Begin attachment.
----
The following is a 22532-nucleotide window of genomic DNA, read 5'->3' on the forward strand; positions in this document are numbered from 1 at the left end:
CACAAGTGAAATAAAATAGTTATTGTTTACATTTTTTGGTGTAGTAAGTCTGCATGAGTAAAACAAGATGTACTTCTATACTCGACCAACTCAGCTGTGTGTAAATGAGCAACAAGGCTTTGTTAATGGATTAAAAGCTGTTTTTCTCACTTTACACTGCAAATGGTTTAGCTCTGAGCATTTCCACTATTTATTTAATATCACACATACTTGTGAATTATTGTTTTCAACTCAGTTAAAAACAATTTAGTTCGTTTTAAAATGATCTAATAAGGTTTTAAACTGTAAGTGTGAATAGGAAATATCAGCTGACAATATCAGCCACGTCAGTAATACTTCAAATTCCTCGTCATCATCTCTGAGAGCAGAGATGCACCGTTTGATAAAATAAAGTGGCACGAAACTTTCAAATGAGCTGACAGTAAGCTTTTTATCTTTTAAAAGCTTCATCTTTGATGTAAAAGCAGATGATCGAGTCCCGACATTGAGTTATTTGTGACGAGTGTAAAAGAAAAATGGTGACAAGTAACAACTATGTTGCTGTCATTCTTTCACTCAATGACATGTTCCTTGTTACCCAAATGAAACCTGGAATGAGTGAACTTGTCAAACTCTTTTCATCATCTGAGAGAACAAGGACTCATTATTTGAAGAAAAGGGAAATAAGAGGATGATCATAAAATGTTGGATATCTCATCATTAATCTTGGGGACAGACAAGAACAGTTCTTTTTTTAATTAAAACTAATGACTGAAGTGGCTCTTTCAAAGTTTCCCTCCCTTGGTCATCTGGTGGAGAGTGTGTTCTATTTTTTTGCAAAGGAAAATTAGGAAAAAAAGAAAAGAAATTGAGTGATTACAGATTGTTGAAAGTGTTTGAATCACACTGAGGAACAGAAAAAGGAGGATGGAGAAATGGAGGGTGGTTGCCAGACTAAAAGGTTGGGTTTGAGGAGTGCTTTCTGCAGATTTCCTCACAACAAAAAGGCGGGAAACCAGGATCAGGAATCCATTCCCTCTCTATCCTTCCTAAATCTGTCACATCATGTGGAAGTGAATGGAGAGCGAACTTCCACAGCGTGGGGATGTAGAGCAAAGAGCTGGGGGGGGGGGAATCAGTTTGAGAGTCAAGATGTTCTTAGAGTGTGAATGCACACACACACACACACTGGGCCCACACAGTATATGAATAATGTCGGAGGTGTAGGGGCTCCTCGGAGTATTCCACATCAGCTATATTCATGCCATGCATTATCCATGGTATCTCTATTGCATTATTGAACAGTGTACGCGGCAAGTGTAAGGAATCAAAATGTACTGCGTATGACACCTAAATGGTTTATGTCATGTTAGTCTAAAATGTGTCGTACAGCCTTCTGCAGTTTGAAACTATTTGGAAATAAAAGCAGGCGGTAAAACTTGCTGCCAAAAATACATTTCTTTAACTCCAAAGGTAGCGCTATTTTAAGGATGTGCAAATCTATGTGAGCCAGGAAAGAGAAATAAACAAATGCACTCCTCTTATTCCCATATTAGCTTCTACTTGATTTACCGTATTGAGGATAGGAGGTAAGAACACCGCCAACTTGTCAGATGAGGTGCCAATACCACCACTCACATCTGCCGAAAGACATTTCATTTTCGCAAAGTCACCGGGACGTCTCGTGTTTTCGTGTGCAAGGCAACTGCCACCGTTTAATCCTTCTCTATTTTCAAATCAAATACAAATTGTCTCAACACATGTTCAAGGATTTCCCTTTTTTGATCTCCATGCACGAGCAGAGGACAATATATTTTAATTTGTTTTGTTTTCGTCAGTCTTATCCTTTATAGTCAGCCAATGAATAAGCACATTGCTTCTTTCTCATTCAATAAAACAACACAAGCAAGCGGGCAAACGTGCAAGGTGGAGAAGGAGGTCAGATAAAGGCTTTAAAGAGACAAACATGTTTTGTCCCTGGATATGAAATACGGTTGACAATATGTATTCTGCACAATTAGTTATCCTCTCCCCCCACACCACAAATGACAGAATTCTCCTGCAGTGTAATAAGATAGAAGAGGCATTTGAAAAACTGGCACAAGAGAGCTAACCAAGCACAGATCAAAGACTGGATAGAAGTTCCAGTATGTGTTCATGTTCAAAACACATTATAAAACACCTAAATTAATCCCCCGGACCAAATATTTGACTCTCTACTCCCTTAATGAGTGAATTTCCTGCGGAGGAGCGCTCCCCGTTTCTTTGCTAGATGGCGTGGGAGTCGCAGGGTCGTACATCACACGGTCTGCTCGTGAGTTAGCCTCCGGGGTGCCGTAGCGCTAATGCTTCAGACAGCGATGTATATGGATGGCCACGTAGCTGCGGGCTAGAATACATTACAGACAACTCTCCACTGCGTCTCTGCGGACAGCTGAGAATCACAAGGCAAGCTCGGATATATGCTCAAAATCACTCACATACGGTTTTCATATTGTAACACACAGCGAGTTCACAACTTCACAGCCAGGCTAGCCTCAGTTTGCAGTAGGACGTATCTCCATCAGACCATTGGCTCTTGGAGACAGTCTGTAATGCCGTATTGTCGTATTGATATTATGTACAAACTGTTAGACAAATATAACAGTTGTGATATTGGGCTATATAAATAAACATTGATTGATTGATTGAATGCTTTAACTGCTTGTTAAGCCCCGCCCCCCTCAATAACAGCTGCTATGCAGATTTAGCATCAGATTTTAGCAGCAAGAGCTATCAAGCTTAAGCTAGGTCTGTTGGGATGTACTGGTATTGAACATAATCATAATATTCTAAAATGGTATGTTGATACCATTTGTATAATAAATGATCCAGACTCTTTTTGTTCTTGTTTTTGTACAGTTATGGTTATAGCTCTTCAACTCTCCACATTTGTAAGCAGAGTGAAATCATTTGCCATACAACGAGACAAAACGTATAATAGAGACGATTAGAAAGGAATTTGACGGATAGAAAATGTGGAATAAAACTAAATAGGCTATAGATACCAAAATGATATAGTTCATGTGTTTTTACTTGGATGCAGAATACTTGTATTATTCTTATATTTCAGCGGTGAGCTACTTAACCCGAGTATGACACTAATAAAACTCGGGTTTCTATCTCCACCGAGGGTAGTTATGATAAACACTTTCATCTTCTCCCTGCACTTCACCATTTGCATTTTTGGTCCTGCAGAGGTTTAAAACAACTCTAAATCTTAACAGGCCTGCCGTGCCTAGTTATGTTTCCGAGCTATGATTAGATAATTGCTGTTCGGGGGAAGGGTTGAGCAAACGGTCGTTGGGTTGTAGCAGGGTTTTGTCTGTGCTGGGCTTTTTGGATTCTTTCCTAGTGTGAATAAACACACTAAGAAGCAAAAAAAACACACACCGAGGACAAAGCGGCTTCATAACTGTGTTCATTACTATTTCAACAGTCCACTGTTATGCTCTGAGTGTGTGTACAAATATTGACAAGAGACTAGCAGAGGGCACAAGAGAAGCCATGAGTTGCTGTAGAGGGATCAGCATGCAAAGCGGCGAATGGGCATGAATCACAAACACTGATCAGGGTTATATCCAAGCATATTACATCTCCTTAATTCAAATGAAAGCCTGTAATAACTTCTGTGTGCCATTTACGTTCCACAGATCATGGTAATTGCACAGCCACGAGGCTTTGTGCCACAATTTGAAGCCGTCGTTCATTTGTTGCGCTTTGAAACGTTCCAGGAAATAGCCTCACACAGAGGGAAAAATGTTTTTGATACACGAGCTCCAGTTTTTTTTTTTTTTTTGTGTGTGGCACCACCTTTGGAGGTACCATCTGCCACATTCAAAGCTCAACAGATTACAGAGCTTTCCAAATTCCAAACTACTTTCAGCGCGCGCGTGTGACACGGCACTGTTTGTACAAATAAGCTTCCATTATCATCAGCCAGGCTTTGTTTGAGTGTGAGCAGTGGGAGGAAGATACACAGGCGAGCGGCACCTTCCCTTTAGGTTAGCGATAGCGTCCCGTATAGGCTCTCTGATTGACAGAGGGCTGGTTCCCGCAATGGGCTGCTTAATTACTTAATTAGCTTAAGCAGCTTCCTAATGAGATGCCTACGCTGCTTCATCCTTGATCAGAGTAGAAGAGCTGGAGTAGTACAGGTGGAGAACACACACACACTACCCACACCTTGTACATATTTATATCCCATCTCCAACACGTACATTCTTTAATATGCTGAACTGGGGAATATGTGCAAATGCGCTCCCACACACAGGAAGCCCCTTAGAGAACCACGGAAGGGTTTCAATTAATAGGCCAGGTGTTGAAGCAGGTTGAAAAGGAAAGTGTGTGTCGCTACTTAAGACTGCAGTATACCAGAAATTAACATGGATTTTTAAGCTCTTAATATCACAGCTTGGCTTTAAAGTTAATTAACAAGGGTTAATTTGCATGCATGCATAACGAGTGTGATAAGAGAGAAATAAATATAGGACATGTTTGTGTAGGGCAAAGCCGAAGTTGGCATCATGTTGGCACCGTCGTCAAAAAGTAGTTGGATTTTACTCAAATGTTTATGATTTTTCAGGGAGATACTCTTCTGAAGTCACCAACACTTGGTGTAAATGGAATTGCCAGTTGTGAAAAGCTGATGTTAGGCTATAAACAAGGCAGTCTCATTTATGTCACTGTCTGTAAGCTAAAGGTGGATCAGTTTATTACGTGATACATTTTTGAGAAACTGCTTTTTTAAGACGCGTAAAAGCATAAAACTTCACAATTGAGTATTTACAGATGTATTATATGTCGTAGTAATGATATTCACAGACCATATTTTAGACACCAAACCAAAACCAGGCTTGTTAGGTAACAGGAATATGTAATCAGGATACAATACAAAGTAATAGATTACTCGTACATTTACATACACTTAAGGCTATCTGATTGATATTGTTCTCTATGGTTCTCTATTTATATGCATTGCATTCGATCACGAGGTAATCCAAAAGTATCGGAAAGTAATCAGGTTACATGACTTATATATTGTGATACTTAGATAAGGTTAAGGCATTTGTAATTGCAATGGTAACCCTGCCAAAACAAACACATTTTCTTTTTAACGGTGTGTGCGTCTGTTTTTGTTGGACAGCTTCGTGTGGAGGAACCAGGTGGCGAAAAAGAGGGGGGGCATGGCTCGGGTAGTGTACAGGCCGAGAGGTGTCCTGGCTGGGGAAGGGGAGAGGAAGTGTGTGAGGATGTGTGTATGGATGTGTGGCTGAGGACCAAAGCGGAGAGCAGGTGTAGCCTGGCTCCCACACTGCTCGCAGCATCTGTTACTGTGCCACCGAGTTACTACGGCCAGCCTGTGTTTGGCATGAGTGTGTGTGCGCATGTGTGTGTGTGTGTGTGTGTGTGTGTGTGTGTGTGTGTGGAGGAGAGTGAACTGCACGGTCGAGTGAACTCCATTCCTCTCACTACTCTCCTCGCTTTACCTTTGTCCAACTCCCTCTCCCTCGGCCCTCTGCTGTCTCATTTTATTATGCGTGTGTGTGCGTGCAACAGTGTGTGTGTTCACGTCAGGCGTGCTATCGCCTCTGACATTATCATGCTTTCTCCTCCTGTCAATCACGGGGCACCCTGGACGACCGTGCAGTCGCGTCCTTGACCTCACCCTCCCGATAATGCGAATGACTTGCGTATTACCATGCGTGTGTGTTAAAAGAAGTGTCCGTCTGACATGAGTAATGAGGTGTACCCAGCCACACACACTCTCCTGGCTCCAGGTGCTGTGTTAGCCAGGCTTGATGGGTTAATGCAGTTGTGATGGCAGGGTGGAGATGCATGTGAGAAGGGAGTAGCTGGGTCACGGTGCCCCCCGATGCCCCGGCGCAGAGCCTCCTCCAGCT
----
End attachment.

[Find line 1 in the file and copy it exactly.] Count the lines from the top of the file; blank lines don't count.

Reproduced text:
The following is a 22532-nucleotide window of genomic DNA, read 5'->3' on the forward strand; positions in this document are numbered from 1 at the left end: